You know that quote, "You can't choose your family but you can choose your friends?"  I know that it's true, but I am so. so. so. so. so. thankful for my family.  The family members that take the cake this week are, in no particular order:

1) My Aunt-- This amazing woman is basically a superhero.  In fact, I'm not sure that she isn't a superhero.  Her kids are dressing as superheroes for Halloween... maybe she just has them practicing for when they grow up.  You know, like the movie SkyHigh?  Anyway, she has amazing faith, and this faith somehow translates into her always knowing exactly the right thing to say.  Sure, she may have to think about it for awhile, but the notes, letters, emails, texts, and phone calls I get from her always leave me feeling rejuvenated.  She's a teacher, and I called her to talk about building a relationship with one of my students even though he's 16 and her degree is Early Childhood.  She works with a youth group, and I just needed someone on the outside to hear about this kid and how he works.  She was really encouraging and helped me to come up with some things to implement and hope they worked.  Unfortunately, he was arrested the next morning.  I was totally bummed.  I texted her when I left school and just said that the kid we'd talked about had been arrested.  This led to a text conversation in which she said the best thing I could have heard.  The best thing about it is that I'm 100% sure she meant every word and also 100% certain she's correct.  She said,

 "It takes a special teacher to see potential in the seemingly hopeless and care enough to want to reach out to them.  Hopefully you will have another opportunity to make a much needed impact in his life.  If you don't, then we pray that the Lord sends somebody else into his life to make that impact for you.  One way or another he seems to have seen a difference in how you treated him and felt about him opposed to others.  He will remember that and it will make a difference."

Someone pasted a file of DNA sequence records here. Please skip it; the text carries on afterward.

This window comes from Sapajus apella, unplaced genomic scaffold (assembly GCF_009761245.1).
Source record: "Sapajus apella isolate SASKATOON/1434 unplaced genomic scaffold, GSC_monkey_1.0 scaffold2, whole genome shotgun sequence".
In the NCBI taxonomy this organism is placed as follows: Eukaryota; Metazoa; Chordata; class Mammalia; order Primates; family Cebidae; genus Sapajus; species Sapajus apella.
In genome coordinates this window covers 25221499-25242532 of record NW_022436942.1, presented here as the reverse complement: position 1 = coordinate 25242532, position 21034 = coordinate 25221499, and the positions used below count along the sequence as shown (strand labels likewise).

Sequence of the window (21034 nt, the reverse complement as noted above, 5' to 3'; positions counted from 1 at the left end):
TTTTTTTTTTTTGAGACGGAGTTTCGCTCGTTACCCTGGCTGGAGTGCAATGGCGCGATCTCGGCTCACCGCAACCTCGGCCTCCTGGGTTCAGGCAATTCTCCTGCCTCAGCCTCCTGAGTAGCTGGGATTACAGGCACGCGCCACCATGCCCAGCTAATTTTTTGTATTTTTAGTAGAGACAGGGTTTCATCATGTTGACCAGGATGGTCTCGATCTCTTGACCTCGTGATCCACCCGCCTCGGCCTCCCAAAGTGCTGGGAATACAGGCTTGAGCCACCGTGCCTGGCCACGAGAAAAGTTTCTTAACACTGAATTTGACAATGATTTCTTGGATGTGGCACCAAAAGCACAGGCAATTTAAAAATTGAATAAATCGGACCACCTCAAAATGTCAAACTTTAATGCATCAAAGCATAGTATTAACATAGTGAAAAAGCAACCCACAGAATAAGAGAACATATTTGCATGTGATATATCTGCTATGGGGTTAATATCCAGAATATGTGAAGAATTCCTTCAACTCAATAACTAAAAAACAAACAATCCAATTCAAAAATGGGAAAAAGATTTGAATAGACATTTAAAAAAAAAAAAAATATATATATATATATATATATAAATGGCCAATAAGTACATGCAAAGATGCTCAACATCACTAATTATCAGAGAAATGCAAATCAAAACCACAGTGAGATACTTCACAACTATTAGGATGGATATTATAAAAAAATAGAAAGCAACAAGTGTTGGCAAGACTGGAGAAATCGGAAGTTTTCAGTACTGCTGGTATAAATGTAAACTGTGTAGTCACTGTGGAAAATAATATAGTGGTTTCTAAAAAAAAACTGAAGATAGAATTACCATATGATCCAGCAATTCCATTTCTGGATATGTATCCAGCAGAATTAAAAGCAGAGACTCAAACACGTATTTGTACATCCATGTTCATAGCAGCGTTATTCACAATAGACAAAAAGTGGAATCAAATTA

Then, she sent me a picture of my sweet, sweet 4 year old cousin in his police officer costume for Halloween and said, "Perhaps you needed this officer today...."

I love her.

2) My Mama-- I decided that I just really needed to spend some quality time with my family this weekend, even though I had a ton to do for my grad school program as well as plenty of take-home teaching work.  I called her at the last minute and asked her what she was doing this weekend.  Her response?  "Entertaining my daughter????" No questions asked, just gave me the okay that she would make time for me if I came home, spur of the moment.

3) My bubba-- Who, as a Junior in High School, stayed home on a Friday night to hang out with me. :)

In other news, the cat, the dog, and I roadtripped out of town for the weekend.  The little lady loves car rides. 


I learned about LURDs today.  Apparently, this is prison slang for "Lesbian Until Release Date."  We busted a bunch of girls for PDA today....girl on girl PDA.  Craziness.  What happened to the days where the girls tried to sneak around the portable with a guy?  I'll just add this to the list of things my students can teach me.

Wednesday, October 19, 2011

Bookstore Banter

I decided today that I want to amend my unit plans on rocks and Earth's layers and all that geology jazz.  So, what better way to incorporate more cross-curricular activities and spice up the activities that get a little repetitive in Earth science than to read a relevant, interesting book that corresponds with state standards?  Plus, we all know that a good movie often comes after a good book.  We're going to be reading and watching Journey to the Centre of the Earth by Jules Verne.  It's one of the few "sci-fi" books that I enjoy. In exploring the book, I was a little disappointed to have a flashback to my middle school days and realize that I read the same book in middle school.  Back then, the new movie wasn't out, though.  Kudos to my middle school science teacher, Mr. G. for introducing me to such a gem.  (Earth science joke, get it? :P)

Anyway, after searching about a gazillion online sites and trying to figure out the best way to obtain a class set of these books with no money for books and no district-wide book exchange, I decided to head to some local bookstores and see what I could do.  The local new, used, and exchange bookstore didn't even have a copy of the book.  The next closest bookstore was Books-a-Million.  I hadn't stepped foot into one of their stores in years, probably not since high school.  I wandered around aimlessly because there were very few shelves of books and most of the books were just stacked on tables.  There was no order to the stacking, and alphabetical or genre order was totally absent.  I finally found someone to help me.  He informed me that I could get the one copy of this classic novel they had in the store (for seven bucks) and could order the rest, but that I would have to pay an ordering charge and wait 2-3 weeks for them to come in.  I bought the one that was there and saved the receipt.